"If the bill is passed as it is, then from 1st April 2012, FIIs domiciled in such treaty locations may have to prove that they have created this structure for genuine business purposes and not just for avoidance of tax," Domestic brokerage IIFL said in a note.

What do investors say

This is what Adrian Mowat of JP Morgan Securities told NDTV Profit. The proposed law gives the legal right to the government to go after anyone and it added ambiguity over the taxation. Indian equities will see selling by foreign investors & less money will be coming into India consequently. Investors are very uncomfortable about GAAR in current form. FIIs run global portfolios & some invest just 1% in India. After this they might say its not worth the hassle. The move is bad for Indian economy, bad for Indian corporate, bad for Indian capital markets. 
 
                                                                     GAAR from Apr 1, 2017

Seeking to assuage investor concerns ahead of implementation of GAAR from April 1, the Tax Department on January 27, 2017 said the provisions of tax avoidance rules will not apply to a transaction that does not carry a tax benefit based on the jurisdiction it is routed through.
Adequate procedural safeguards are in place to ensure that General Anti—Avoidance Rules (GAAR), which seek to prevent companies from routing transactions through other countries to avoid taxes, are invoked in “a uniform, fair and rational manner“.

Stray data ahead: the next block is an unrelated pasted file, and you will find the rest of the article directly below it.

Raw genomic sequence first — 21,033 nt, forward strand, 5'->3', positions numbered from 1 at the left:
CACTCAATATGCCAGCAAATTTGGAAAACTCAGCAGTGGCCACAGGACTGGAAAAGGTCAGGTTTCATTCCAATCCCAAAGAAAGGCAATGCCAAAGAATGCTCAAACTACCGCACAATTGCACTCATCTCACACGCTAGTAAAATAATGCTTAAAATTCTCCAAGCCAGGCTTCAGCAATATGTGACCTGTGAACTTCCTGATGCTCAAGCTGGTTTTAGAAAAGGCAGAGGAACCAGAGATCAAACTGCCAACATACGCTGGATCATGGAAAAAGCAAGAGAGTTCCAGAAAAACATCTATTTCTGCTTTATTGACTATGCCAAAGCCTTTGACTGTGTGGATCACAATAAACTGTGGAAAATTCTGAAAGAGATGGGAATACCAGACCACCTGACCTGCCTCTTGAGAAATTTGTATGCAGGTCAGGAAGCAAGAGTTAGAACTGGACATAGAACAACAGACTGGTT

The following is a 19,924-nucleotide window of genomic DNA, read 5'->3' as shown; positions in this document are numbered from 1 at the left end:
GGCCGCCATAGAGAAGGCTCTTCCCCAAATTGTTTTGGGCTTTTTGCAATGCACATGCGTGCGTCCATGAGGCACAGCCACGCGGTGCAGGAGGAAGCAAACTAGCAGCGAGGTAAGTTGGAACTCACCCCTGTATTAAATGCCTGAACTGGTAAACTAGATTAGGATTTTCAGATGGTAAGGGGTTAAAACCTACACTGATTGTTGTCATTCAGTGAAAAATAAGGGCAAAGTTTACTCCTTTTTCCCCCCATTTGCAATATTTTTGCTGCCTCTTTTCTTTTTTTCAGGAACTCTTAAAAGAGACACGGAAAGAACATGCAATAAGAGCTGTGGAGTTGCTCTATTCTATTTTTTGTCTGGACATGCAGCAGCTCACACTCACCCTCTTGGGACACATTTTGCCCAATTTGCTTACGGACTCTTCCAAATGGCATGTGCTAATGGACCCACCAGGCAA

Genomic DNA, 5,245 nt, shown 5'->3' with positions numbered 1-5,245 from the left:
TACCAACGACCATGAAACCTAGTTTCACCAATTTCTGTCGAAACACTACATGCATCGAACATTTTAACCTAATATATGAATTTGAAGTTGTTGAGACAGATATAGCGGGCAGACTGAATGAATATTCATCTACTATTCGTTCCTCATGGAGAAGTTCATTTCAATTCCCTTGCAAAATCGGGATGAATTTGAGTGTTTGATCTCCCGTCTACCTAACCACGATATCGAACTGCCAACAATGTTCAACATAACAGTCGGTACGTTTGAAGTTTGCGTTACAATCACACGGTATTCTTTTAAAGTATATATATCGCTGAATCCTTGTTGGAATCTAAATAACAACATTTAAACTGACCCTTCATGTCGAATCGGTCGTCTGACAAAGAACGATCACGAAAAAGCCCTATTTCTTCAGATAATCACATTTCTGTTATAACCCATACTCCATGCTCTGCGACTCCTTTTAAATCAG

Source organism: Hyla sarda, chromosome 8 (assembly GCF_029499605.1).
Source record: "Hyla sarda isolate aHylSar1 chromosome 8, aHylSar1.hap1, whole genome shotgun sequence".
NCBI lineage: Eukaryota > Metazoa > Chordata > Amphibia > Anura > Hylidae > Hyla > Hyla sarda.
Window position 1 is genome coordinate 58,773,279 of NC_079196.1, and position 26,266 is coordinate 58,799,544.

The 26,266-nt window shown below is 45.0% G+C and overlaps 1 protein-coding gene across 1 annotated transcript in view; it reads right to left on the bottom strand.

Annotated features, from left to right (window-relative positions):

GAAR, it said, will come into force from April 1 and can be invoked only through a two—stage process involving a nod at the level of principal commissioner of income tax and a panel headed by a high court judge.
The new rules give tax authorities the right to scrutinise and tax transactions which they believe are structured solely to avoid taxes.
But it “will not interplay with the right of the taxpayer to select or choose method of implementing a transaction”, the Central Board of Direct Taxes said in clarifications on GAAR.
GAAR provisions shall be effective from assessment year 2018—19 and “shall not be invoked merely on the ground that the entity is located in a tax efficient jurisdiction,” it said. “If the jurisdiction of FPI is finalised based on non—tax commercial considerations and the main purpose of the arrangement is not to obtain tax benefit, GAAR will not apply.”
This essentially means that any transaction that carries a tax benefit could be questioned. The taxman may potentially want to know whether the transaction was done in the normal course of business or conducted simply with the intention to avoid taxes.
India will be the 17th nation in the world to have laws that aim to close tax loopholes. Beginning with Australia in 1915, GAAR is in force in nations like Singapore, China and the UK.
CBDT said the adoption of anti—abuse rules in tax treaties may not be sufficient to address all tax avoidance strategies and the same are required to be tackled through domestic anti—avoidance rules.
“However, if a case of avoidance is sufficiently addressed by Limitation of Benefits (LoB) provisions in the tax treaty, there shall not be an occasion to invoke GAAR,” it said.




Friday, 27th Jan 2017, 10:27:21 AM